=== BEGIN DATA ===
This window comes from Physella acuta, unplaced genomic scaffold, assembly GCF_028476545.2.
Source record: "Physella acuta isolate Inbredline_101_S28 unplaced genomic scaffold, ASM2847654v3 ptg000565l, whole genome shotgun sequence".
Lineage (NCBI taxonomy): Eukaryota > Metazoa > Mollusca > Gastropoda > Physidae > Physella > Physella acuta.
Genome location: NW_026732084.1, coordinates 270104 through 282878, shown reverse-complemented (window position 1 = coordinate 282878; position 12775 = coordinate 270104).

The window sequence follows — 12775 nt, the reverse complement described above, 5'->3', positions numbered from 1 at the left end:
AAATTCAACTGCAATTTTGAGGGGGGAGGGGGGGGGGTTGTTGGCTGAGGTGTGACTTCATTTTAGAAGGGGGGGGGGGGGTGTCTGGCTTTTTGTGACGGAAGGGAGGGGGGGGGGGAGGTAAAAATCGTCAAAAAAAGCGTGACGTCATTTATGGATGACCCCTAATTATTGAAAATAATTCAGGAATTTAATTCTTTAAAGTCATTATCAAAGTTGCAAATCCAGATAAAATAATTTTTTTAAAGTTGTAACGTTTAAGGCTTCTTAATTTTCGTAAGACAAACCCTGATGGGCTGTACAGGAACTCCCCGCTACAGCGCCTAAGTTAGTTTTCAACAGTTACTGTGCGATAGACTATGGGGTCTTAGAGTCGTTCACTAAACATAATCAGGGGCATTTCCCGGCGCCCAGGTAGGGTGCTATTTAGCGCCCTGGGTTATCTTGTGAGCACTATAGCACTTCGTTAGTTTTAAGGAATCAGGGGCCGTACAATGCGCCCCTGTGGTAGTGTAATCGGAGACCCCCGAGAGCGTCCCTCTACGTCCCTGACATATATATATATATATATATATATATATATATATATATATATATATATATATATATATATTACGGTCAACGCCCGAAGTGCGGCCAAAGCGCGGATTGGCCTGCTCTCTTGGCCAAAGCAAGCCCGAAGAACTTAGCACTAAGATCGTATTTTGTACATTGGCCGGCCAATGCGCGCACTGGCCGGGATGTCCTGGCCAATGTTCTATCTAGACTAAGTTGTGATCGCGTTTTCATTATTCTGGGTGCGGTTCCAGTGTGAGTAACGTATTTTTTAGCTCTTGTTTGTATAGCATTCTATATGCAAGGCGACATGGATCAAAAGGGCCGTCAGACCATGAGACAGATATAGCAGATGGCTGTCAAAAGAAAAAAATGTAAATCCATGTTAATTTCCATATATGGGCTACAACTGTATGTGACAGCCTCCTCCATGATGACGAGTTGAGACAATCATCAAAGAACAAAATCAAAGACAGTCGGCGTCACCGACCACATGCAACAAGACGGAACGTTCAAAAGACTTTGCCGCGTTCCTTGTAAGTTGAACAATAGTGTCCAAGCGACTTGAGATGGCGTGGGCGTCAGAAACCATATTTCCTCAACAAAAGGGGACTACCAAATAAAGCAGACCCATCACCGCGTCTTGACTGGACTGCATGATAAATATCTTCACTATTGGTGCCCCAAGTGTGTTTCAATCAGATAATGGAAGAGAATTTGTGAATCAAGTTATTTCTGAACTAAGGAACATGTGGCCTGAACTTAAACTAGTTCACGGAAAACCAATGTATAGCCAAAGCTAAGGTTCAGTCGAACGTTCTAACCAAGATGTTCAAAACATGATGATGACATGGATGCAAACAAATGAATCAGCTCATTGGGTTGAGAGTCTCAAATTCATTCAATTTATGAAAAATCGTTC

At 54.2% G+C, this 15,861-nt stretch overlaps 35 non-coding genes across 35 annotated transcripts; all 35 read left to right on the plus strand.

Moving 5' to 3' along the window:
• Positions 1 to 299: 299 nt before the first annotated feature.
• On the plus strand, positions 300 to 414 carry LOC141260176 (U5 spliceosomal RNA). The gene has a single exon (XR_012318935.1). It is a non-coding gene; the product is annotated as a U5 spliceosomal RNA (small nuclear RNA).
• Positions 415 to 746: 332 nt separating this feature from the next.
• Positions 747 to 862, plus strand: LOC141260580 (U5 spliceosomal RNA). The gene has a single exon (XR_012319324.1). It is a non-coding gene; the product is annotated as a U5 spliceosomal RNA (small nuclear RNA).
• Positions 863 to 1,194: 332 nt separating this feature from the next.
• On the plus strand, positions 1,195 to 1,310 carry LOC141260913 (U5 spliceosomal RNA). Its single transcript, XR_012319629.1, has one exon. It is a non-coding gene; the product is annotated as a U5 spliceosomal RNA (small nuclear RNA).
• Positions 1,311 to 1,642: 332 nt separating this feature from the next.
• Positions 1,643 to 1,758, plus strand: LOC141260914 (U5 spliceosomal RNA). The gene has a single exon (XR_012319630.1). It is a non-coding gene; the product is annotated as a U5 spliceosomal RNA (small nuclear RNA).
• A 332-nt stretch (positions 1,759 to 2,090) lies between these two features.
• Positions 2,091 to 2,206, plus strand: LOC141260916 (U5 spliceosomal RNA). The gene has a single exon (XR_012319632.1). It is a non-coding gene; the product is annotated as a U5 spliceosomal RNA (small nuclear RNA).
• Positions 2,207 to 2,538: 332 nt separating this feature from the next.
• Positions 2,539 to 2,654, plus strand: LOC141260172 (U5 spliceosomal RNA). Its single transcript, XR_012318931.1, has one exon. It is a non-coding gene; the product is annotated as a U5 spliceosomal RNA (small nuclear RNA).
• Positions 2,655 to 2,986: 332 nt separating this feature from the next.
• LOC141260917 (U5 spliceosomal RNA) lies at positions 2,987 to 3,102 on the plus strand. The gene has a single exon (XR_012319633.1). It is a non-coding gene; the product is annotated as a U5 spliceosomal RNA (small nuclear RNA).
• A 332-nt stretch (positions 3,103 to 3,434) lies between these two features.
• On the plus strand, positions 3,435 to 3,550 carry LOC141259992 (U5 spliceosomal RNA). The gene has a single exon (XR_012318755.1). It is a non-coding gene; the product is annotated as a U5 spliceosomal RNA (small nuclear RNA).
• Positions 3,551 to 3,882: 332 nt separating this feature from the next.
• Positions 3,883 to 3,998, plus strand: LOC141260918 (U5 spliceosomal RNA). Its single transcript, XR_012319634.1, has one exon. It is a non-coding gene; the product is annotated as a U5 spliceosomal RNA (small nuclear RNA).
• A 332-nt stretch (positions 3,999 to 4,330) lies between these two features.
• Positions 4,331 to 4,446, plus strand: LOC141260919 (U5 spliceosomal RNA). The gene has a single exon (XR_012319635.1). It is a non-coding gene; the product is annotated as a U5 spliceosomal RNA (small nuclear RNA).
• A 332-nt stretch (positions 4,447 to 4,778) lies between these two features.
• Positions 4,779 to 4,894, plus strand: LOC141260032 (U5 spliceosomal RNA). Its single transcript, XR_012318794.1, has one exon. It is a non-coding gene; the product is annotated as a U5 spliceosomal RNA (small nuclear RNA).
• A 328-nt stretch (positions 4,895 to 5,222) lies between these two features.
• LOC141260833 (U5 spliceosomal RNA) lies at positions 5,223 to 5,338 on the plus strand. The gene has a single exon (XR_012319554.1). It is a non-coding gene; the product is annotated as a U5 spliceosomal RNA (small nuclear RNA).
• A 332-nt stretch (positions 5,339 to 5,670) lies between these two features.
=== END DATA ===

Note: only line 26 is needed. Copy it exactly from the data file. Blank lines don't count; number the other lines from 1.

• Positions 3,883 to 3,998, plus strand: LOC141260918 (U5 spliceosomal RNA). Its single transcript, XR_012319634.1, has one exon. It is a non-coding gene; the product is annotated as a U5 spliceosomal RNA (small nuclear RNA).